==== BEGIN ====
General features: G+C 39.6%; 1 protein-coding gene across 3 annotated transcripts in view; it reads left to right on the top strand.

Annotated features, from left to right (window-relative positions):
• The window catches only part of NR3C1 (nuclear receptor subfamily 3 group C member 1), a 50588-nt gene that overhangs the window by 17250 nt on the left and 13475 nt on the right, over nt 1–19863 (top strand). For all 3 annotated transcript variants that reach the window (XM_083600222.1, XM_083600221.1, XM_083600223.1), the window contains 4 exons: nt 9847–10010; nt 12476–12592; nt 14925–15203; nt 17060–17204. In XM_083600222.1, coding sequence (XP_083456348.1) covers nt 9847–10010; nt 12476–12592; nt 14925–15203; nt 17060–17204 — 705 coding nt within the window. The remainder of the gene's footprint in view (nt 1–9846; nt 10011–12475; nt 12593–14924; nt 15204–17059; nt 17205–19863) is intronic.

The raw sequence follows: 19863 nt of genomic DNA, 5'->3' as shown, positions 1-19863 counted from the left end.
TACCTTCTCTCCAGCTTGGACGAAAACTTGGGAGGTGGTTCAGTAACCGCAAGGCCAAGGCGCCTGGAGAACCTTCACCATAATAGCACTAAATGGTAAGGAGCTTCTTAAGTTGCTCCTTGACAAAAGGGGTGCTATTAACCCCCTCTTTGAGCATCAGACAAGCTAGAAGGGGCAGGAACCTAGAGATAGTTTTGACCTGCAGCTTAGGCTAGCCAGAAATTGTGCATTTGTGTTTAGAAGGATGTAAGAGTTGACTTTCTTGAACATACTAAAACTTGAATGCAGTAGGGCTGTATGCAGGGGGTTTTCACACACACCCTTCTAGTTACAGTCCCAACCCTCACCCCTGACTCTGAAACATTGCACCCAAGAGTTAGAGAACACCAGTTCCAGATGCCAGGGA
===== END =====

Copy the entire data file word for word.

General features: G+C 39.6%; 1 protein-coding gene across 3 annotated transcripts in view; it reads left to right on the top strand.

Annotated features, from left to right (window-relative positions):
• The window catches only part of NR3C1 (nuclear receptor subfamily 3 group C member 1), a 50588-nt gene that overhangs the window by 17250 nt on the left and 13475 nt on the right, over nt 1–19863 (top strand). For all 3 annotated transcript variants that reach the window (XM_083600222.1, XM_083600221.1, XM_083600223.1), the window contains 4 exons: nt 9847–10010; nt 12476–12592; nt 14925–15203; nt 17060–17204. In XM_083600222.1, coding sequence (XP_083456348.1) covers nt 9847–10010; nt 12476–12592; nt 14925–15203; nt 17060–17204 — 705 coding nt within the window. The remainder of the gene's footprint in view (nt 1–9846; nt 10011–12475; nt 12593–14924; nt 15204–17059; nt 17205–19863) is intronic.

The raw sequence follows: 19863 nt of genomic DNA, 5'->3' as shown, positions 1-19863 counted from the left end.
TACCTTCTCTCCAGCTTGGACGAAAACTTGGGAGGTGGTTCAGTAACCGCAAGGCCAAGGCGCCTGGAGAACCTTCACCATAATAGCACTAAATGGTAAGGAGCTTCTTAAGTTGCTCCTTGACAAAAGGGGTGCTATTAACCCCCTCTTTGAGCATCAGACAAGCTAGAAGGGGCAGGAACCTAGAGATAGTTTTGACCTGCAGCTTAGGCTAGCCAGAAATTGTGCATTTGTGTTTAGAAGGATGTAAGAGTTGACTTTCTTGAACATACTAAAACTTGAATGCAGTAGGGCTGTATGCAGGGGGTTTTCACACACACCCTTCTAGTTACAGTCCCAACCCTCACCCCTGACTCTGAAACATTGCACCCAAGAGTTAGAGAACACCAGTTCCAGATGCCAGGGA